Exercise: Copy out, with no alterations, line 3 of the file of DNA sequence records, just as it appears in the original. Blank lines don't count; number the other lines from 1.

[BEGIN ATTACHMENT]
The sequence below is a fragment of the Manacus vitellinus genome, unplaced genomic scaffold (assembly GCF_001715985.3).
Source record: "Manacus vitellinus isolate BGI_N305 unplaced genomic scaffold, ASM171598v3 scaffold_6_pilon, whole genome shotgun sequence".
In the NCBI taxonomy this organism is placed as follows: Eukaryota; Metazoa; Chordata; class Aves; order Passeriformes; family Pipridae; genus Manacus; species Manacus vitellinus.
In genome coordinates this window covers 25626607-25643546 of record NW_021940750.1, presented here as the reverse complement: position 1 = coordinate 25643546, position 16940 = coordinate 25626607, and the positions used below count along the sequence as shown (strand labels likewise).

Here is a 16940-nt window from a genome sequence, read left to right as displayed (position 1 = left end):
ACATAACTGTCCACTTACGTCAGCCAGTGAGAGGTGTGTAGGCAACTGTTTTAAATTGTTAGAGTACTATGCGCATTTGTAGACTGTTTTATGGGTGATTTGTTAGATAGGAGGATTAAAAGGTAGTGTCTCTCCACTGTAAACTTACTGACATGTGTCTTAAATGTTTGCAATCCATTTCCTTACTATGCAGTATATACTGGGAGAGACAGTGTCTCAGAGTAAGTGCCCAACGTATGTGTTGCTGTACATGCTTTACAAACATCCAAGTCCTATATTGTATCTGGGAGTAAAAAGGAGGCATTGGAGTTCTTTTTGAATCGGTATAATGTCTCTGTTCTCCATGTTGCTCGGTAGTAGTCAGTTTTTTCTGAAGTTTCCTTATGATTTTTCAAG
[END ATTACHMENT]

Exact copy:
In the NCBI taxonomy this organism is placed as follows: Eukaryota; Metazoa; Chordata; class Aves; order Passeriformes; family Pipridae; genus Manacus; species Manacus vitellinus.